Abu Dhabi Securities Exchange signs agreement with Swift and other parties to adopt blockchain technology

The distributed ledger technology will help to cut costs and reduce risk

The Abu Dhabi Securities Index was close to breaching the 5000 mark, boosted by higher earnings of traded firms. Ben Job / Reuters
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Abu Dhabi Securities Exchange (ADX) has signed an agreement with financial messaging services firm Swift and seven central securities depository (CSD) companies to use blockchain technology in post-trade operations and capital market transactions to cut costs and risks, it said on Tuesday.

The nine entities signed a memorandum of understanding, under which they will collaborate on distributed ledger technology (DLT) in areas that include research and development, identifying, defining and developing additional use cases for DLT in a CSD environment, and the post-trade landscape, such as services for different kinds of DLT-based digital assets, ADX said. The bourse said it was the first in the region to enter such an agreement.

“The exchange will open channels of constructive dialogue with various stakeholders to identify the common principals, standards and business rules needed for the successful implementation of DLT in post-trade operations, with the aim of enhancing the speed and security of capital market transactions,” said Rashed Al Blooshi, chief executive of ADX.

He added that DLT would bring “more efficient clearing and settlement operations through the reduced requirement for human input, increased system flexibility and data integration, and reduced costs and time”.


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Blockchain is the underlying ledger system that enables the trading of cryptocurrencies including bitcoin and ethereum. The technology, which can operate separately from cryptocurrencies, is increasingly being used by banks and other institutions as a secure and cost-effective ledger for a variety of traditional and non-traditional transactions.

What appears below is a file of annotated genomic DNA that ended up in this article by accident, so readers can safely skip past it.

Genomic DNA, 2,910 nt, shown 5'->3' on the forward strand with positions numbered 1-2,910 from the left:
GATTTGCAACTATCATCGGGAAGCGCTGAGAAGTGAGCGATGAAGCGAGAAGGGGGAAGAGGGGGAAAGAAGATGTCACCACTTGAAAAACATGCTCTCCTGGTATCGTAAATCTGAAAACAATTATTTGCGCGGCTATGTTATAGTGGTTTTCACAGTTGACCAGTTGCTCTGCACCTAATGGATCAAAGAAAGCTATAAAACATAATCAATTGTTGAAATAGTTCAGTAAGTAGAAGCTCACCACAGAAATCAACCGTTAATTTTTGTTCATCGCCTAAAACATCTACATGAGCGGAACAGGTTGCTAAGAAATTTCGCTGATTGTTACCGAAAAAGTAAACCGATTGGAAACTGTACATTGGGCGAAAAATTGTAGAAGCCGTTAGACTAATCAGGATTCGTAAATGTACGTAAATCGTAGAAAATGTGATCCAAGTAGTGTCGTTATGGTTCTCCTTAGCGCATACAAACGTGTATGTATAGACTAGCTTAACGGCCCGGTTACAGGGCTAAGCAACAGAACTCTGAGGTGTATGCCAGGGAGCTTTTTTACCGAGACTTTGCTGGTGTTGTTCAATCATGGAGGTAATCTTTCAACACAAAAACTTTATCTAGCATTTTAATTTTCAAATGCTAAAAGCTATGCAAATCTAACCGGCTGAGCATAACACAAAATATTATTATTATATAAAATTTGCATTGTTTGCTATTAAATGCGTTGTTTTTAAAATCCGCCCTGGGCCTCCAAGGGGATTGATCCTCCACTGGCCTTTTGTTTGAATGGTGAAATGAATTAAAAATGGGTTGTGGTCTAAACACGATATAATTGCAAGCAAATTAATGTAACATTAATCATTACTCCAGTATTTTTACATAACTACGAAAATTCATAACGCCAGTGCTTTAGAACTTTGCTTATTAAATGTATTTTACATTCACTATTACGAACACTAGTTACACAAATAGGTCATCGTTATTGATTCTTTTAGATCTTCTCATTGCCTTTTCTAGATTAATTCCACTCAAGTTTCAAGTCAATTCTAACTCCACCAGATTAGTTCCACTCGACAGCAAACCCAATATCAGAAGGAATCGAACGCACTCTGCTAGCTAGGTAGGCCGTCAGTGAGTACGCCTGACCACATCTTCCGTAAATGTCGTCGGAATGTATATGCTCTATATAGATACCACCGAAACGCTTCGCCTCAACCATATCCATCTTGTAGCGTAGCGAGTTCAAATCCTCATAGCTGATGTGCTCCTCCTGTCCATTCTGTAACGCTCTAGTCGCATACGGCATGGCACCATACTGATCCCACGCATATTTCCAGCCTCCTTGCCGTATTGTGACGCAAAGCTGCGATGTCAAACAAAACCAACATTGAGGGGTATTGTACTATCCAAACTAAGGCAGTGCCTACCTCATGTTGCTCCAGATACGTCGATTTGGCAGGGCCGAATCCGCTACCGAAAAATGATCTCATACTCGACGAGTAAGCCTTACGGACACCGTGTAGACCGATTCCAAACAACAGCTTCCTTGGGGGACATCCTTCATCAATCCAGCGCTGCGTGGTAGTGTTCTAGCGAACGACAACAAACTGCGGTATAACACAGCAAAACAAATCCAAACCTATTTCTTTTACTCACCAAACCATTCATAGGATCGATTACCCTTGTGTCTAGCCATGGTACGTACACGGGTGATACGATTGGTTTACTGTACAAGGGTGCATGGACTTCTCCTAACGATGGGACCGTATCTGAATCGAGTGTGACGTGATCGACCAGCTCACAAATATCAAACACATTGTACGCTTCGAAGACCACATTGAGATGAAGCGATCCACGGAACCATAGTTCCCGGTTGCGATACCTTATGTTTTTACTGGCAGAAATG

The Australian Securities Exchange said last month it would implement a blockchain-based distributed ledger system to replace its existing settlement and clearing system, with a planned launch slated for March.

US-based exchange Nasdaq said in September it was teaming up with Swedish bank SEB for a trial of a blockchain-based trading platform for mutual funds.

Governments in the Arabian Gulf are increasingly investing in blockchain technology as a means of cutting costs and streamlining the delivery of key government services.

"This partnership is a great step forward and another example of how Swift and the industry can work together to solve concrete business challenges with an innovative and collaborative mindset," said  Onur Ozan, head of Middle East, North Africa and Turkey at Swift. "Blockchain technology is playing a transformative role in the financial services industry worldwide and we are excited to collaborate with different community players to reach significant milestones."

In the UAE, Dubai is leading efforts to adopt blockchain across government entities.

Smart City, the Dubai government agency entrusted with making Dubai the world's smartest city, said this week it was close to rolling out 20 blockchain applications in a number of civic agencies, including the Roads and Transport Authority, to introduce greater efficiency. Blockchain is already being used in land registry transactions.

The Dubai Land Department announced plans in October for a secure database based on blockchain, to record all real estate contracts and lease registrations, which in turn will be linked to the Dubai Electricity and Water Authority and telecoms providers, enabling a more efficient billing system for residents and utilities.